DALLAS (BP)–He used to “play the preacher” after church for his brothers and sister.
“Back then the preacher would really preach and sweat and throw his hands up in the air and spin around and everybody [would] shout and just have a great time,” said Roosevelt Broach, who recalled hollering to get the right sound and putting water on his face to get the right look.
But it was all just play to the 12-year-old boy who never dreamed of being a preacher. After he became a Christian at 14, that all changed.
“When I surrendered to the Lord, I really wanted to do something for God,” Broach said. “I knew it was just a matter of time before God was going to call me to the ministry.”
In 1984, Broach felt called to be a pastor. He served as an associate minister at New Mount Zion Baptist Church in Dallas, before starting Macedonia Baptist Church in Garland, Texas, in 1989 and serving as its senior pastor until 1994.
Then, the Dallas Baptist Association (DBA) and the North American Mission Board (NAMB) asked Broach to be a church growth consultant for African American churches. Broach, who thought his ministry would be as a pastor to a congregation not to pastors, accepted the position as a missionary and soon found God’s confirmation.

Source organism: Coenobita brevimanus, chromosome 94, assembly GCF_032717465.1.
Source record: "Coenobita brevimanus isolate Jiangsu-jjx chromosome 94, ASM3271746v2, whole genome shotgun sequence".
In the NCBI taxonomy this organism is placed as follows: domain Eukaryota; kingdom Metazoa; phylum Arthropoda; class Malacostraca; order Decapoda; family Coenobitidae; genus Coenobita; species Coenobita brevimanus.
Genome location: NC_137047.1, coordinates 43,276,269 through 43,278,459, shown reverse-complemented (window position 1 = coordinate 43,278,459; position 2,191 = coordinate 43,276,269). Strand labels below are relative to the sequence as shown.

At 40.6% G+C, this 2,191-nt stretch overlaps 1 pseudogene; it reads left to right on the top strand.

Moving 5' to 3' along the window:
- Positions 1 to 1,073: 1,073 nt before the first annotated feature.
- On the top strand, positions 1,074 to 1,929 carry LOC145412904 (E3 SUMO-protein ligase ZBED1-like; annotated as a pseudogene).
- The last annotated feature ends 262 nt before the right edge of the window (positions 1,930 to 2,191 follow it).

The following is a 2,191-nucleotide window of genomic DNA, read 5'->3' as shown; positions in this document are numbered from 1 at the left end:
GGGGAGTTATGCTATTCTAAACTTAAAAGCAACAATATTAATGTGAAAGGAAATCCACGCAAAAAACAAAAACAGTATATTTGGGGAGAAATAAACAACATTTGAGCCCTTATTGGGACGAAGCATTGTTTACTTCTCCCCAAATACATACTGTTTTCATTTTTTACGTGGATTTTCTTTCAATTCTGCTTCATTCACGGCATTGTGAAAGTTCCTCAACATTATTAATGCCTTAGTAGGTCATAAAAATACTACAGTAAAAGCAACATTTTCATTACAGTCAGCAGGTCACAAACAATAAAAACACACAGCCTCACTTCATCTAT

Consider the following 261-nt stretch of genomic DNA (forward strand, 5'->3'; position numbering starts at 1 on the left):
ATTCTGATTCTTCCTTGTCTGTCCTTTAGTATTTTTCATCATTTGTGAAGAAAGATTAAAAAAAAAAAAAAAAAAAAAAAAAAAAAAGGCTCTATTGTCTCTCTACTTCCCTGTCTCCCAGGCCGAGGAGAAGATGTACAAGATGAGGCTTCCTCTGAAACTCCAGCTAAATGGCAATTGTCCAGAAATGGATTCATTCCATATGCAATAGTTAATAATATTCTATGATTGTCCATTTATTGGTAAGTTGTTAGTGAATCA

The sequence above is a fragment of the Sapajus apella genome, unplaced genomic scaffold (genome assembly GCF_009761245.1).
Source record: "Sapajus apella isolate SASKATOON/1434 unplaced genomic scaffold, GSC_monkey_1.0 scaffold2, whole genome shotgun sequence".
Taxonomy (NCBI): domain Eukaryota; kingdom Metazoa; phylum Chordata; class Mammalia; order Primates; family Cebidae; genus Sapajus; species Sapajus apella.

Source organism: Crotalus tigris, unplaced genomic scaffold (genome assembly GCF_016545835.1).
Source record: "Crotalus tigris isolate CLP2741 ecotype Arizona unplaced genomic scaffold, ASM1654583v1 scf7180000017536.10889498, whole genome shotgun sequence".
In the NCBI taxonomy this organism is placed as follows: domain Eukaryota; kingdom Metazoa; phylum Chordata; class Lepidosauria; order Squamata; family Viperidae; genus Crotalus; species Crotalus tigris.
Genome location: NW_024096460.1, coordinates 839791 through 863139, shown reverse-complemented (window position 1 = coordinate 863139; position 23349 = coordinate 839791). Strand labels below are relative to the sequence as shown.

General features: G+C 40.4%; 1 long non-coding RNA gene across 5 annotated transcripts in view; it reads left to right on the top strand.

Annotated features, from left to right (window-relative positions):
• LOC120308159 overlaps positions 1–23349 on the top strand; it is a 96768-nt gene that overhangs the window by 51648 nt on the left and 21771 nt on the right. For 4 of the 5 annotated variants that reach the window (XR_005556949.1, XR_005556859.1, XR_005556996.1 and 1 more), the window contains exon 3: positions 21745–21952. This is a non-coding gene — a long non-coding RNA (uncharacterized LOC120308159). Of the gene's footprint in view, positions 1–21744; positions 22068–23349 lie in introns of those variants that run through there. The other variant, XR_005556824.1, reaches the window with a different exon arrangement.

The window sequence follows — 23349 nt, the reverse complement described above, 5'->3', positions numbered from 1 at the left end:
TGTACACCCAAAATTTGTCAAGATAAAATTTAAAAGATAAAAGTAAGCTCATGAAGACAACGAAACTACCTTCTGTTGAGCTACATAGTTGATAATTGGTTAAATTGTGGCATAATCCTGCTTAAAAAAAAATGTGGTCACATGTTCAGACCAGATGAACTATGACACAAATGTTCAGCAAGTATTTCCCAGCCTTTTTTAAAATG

“Once I got [to DBA], I found out that God really had gifted me and that I had a passion to do what I’m doing and I really enjoy doing it,” Broach said.
Broach and his wife, Roslyn, are featured missionaries during the Week of Prayer for North American Missions, March 5-12.
Broach’s ministry includes 122 African American churches, 80 percent of which have less than 100 members. He counsels pastors and church planters, helps churches locate resources, and helps churches and pastors work through problems. His goal is to help existing churches and church plants reach a community he said has a high spiritual sensitivity and openness to the gospel.
“You don’t find a lot of atheists in the African American community,” he said.
The sensitivity and openness, however, increase the need for churches to be relevant, Broach noted.